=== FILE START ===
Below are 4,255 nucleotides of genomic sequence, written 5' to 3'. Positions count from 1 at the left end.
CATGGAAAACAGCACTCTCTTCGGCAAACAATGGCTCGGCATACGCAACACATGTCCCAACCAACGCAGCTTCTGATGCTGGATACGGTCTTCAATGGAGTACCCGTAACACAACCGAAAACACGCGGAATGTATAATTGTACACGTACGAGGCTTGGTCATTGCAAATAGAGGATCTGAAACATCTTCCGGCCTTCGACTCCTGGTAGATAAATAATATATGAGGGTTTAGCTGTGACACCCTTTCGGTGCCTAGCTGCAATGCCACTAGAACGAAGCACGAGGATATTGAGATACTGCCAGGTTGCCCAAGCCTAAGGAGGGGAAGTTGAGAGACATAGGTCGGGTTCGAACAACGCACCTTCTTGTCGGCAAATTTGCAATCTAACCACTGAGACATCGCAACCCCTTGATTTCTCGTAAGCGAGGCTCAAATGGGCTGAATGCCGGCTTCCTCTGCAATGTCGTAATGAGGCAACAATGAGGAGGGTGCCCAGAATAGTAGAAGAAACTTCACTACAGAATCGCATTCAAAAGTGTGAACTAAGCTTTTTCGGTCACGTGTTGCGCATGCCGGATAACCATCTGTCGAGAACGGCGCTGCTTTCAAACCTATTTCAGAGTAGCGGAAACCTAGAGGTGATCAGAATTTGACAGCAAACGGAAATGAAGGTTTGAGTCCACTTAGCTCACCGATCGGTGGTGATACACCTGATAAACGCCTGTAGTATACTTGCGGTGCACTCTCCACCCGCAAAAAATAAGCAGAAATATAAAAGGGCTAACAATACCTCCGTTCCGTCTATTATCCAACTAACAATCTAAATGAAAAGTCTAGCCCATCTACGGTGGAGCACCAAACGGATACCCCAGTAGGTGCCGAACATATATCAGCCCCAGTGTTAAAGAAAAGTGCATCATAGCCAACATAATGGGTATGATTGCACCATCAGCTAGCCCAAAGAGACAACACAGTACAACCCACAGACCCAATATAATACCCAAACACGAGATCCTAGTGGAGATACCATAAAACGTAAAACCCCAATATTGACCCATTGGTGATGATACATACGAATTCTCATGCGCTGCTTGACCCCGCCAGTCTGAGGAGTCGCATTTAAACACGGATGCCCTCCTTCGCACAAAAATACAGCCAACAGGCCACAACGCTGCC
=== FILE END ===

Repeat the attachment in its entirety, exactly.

Below are 4,255 nucleotides of genomic sequence, written 5' to 3'. Positions count from 1 at the left end.
CATGGAAAACAGCACTCTCTTCGGCAAACAATGGCTCGGCATACGCAACACATGTCCCAACCAACGCAGCTTCTGATGCTGGATACGGTCTTCAATGGAGTACCCGTAACACAACCGAAAACACGCGGAATGTATAATTGTACACGTACGAGGCTTGGTCATTGCAAATAGAGGATCTGAAACATCTTCCGGCCTTCGACTCCTGGTAGATAAATAATATATGAGGGTTTAGCTGTGACACCCTTTCGGTGCCTAGCTGCAATGCCACTAGAACGAAGCACGAGGATATTGAGATACTGCCAGGTTGCCCAAGCCTAAGGAGGGGAAGTTGAGAGACATAGGTCGGGTTCGAACAACGCACCTTCTTGTCGGCAAATTTGCAATCTAACCACTGAGACATCGCAACCCCTTGATTTCTCGTAAGCGAGGCTCAAATGGGCTGAATGCCGGCTTCCTCTGCAATGTCGTAATGAGGCAACAATGAGGAGGGTGCCCAGAATAGTAGAAGAAACTTCACTACAGAATCGCATTCAAAAGTGTGAACTAAGCTTTTTCGGTCACGTGTTGCGCATGCCGGATAACCATCTGTCGAGAACGGCGCTGCTTTCAAACCTATTTCAGAGTAGCGGAAACCTAGAGGTGATCAGAATTTGACAGCAAACGGAAATGAAGGTTTGAGTCCACTTAGCTCACCGATCGGTGGTGATACACCTGATAAACGCCTGTAGTATACTTGCGGTGCACTCTCCACCCGCAAAAAATAAGCAGAAATATAAAAGGGCTAACAATACCTCCGTTCCGTCTATTATCCAACTAACAATCTAAATGAAAAGTCTAGCCCATCTACGGTGGAGCACCAAACGGATACCCCAGTAGGTGCCGAACATATATCAGCCCCAGTGTTAAAGAAAAGTGCATCATAGCCAACATAATGGGTATGATTGCACCATCAGCTAGCCCAAAGAGACAACACAGTACAACCCACAGACCCAATATAATACCCAAACACGAGATCCTAGTGGAGATACCATAAAACGTAAAACCCCAATATTGACCCATTGGTGATGATACATACGAATTCTCATGCGCTGCTTGACCCCGCCAGTCTGAGGAGTCGCATTTAAACACGGATGCCCTCCTTCGCACAAAAATACAGCCAACAGGCCACAACGCTGCC